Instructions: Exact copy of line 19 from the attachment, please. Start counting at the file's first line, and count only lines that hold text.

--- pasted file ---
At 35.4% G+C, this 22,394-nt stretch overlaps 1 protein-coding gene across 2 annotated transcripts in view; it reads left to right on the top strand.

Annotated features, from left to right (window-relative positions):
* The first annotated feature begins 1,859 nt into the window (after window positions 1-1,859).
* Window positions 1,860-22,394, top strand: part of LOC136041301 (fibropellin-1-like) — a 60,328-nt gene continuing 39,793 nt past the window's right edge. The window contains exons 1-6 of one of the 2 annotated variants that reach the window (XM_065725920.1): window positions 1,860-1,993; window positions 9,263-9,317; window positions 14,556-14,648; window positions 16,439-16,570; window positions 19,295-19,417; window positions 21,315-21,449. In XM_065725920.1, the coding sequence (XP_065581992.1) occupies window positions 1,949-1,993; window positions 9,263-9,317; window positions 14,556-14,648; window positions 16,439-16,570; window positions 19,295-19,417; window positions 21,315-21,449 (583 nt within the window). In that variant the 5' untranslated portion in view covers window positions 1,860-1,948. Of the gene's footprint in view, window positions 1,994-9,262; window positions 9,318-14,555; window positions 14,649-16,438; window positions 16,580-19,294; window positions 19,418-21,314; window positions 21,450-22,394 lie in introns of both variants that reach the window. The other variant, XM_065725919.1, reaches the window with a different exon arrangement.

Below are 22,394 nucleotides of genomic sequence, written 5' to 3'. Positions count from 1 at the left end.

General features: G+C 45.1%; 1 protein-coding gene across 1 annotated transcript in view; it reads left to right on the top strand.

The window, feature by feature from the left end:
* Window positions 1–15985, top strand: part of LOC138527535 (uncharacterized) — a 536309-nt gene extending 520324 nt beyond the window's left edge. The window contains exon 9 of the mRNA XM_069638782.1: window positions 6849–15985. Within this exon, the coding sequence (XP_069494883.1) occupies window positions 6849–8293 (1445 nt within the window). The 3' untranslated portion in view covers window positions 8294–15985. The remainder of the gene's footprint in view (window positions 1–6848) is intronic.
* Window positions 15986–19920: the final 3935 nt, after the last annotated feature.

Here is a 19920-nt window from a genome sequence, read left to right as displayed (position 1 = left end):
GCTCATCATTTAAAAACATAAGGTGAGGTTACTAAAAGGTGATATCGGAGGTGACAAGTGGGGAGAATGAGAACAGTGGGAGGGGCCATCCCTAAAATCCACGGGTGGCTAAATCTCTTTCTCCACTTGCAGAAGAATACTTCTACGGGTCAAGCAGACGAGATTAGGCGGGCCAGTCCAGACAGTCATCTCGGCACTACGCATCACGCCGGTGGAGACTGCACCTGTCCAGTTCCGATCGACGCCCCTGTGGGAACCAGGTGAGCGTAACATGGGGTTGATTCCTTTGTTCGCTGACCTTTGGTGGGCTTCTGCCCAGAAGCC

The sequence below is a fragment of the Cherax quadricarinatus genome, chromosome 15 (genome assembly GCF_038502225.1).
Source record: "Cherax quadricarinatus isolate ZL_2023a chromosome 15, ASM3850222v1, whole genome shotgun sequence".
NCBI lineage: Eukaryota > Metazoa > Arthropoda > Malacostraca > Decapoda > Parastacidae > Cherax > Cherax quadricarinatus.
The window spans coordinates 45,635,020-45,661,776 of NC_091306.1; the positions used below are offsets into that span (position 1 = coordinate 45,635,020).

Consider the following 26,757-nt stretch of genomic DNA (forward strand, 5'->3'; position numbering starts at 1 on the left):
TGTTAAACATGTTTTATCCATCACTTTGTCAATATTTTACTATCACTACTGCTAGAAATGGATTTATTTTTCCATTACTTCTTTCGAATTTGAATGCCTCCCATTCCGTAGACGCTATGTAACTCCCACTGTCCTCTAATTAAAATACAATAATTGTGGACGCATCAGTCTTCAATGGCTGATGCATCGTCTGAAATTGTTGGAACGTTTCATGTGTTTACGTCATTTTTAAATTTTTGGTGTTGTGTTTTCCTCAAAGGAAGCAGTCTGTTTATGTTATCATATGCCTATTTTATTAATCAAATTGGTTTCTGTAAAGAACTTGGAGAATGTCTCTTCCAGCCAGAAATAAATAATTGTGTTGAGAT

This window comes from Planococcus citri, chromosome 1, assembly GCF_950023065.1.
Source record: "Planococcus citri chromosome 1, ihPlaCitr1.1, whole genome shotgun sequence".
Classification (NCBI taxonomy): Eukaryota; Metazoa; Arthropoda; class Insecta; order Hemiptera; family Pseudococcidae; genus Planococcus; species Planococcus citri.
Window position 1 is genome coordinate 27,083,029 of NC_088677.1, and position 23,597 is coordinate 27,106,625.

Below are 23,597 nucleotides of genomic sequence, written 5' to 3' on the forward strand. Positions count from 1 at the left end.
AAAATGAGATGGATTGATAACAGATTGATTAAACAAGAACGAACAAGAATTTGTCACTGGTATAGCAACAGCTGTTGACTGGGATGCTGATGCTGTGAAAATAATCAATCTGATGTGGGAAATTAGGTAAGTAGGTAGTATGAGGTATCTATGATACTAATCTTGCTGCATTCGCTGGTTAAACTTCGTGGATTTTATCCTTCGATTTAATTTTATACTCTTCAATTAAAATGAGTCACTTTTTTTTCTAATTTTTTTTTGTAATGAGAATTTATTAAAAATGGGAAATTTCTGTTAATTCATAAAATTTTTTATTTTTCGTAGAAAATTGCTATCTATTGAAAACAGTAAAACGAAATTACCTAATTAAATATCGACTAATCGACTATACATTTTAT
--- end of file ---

Source record: "Planococcus citri chromosome 1, ihPlaCitr1.1, whole genome shotgun sequence".